Sixers may find love a fragile thing
The Wizards (Antawn Jamison, presumably Gilbert Arenas) and Clippers (Baron Davis) have made big moves so far on the free agent market. That can only mean one thing ... Philadelphia 76ers. You are on the clock!
The Sixers -- one of the few teams with salary-cap room -- finally got in the game Wednesday, welcoming Hawks restricted free agent Josh Smith for a visit to the City of Brotherly Love. They pulled out all the usual stops for the athletic 6-9 forward: the jersey in the locker, the face on the scoreboard, a tour of the city that also included lunch with the mayor.
GM Ed Stefanski also no doubt mentioned that the Sixers can offer Smith a chance to play for a young fast-break style team -- as well as a boatload of money, perhaps as much as $66 million over five years.
"They fit the style of play that I like to play, which is up-tempo," Smith told reporters at the airport. "They have great talent. This is one of the teams that I'm looking at."
The problem for the Sixers, however, is that they don't get to make the call.
Smith is a restricted free agent, so the Hawks still own the right to match any offer he receives. New GM Rick Sund has said he intends to do so. That means the Sixers could be left waiting for as many as seven days after July 9 -- the first day contracts or offer sheets can be signed -- to find out whether the Hawks decide to keep Smith.
The Sixers also might have to worry about the Warriors, now flush with some $16 million in cap space, stepping in and making a pitch for Smith.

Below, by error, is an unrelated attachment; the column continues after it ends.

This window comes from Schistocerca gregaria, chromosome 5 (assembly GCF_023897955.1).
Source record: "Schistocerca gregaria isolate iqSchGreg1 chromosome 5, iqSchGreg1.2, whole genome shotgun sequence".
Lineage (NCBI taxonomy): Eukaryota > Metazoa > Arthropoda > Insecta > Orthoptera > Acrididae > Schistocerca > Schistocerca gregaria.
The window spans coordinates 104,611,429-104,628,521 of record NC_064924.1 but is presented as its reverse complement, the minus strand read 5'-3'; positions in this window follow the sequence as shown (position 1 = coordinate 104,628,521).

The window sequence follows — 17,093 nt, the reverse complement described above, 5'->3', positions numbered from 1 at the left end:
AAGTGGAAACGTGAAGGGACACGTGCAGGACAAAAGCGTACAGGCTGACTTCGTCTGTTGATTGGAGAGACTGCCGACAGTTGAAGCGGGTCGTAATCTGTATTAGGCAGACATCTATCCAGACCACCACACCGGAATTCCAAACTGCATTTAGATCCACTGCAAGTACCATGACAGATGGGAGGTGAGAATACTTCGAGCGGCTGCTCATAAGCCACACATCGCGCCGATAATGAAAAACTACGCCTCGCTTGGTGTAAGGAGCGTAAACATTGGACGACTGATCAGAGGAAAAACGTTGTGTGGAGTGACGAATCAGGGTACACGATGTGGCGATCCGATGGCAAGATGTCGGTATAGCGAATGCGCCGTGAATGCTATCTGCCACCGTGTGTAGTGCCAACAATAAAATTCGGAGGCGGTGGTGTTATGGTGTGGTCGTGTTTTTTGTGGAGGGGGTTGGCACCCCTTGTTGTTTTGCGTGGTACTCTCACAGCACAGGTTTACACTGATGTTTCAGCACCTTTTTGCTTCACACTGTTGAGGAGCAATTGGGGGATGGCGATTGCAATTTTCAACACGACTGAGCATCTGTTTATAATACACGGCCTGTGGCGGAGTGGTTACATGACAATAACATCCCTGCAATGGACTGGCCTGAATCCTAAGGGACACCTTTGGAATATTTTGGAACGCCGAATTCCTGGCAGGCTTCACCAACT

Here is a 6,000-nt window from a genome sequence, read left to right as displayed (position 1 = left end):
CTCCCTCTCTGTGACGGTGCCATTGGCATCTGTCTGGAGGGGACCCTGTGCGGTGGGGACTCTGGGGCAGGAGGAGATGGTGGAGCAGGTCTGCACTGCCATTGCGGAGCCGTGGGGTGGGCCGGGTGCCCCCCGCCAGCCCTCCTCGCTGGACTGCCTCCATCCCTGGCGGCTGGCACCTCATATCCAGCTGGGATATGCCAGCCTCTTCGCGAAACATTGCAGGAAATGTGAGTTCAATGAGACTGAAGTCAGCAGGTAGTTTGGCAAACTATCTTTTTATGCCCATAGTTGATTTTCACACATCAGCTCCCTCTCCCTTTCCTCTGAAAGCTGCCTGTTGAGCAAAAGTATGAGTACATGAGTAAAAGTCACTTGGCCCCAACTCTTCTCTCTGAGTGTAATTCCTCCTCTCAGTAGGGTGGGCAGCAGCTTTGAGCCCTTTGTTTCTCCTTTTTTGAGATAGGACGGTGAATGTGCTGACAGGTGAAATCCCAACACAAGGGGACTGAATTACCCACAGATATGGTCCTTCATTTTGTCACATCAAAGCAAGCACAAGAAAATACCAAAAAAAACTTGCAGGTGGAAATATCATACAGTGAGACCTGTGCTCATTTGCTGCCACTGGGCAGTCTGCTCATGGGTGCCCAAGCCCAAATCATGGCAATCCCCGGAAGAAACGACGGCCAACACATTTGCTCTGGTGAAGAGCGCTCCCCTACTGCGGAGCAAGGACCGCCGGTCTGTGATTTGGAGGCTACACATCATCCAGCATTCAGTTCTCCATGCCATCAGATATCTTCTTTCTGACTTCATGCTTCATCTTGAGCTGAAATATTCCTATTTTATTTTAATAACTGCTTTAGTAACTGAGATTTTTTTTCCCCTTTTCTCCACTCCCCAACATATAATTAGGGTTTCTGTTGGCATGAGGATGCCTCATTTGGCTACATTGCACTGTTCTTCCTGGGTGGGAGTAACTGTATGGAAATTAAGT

While Philadelphia waits, other free agent possibilities like Elton Brand (longshot) or Corey Maggette (uncertain fit) could be long gone.
Would the Hawks really let Smith go? That's hard to say.
Smith is an incredible athlete and ferocious dunker who can run the floor, block shots and finish like few others. His scoring average has gone up each of his four NBA seasons, from 9.7 to 11.3 to 16.4 to 17.2 points. He is also a Georgia kid who has been a part of the Hawks' slow build to respectability the past few seasons, which culminated in last spring's impressive seven-game playoff series with the Celtics.
But Smith has not shown himself yet to be a locker room leader. His on-ball defense is suspect. He drives his coaches nuts with his tendency to jack up outside shots. His famous one-finger salute to the crowd a couple years ago showed a lack of maturity.
The Hawks, meanwhile, are still embroiled in litigation related to former owner Steve Belkin. Their financial picture is murky. The current management says they are free to spend whatever it takes, but many around the league believe Sund and the basketball operations side are under certain limitations.
Most NBA types think the Hawks will live up to their pledge and match any offer to Smith. Atlanta can't afford to let its biggest asset walk away for nothing. The Hawks also want other teams in the future to know they mean business when they say they will match.
In other words, the Sixers could be left with nothing big to show from this summer's free agent market. Not that such a development would be devastating, by any means. Philadelphia still needs to sign its own restricted free agents, Andre Iguodala and Louis Williams. Depending on what happens with them, they might still have some cap room to make a trade (like the Bobcats did a year ago in acquiring Jason Richardson).
In the long run the Sixers also might be better off pursuing a low-post scorer anyway. With Iguodala, Andre Miller, Thaddeus Young and Samuel Dalembert, Philadelphia arguably already has enough players who can run the floor. What the Sixers really need is a guy to whom they can toss the ball into the post and get an easy two or draw double teams when the game slows down.
Stefanski might be thinking the same thing. The Sixers reportedly have contacted Brand's representatives to see if he'd be interested. It's a longshot, since the Warriors can offer more money ($90 million over five years), and Brand has said he wants to stay in L.A. anyway.
Either way, the Sixers are on the clock. The rest of the NBA is waiting to see what they do.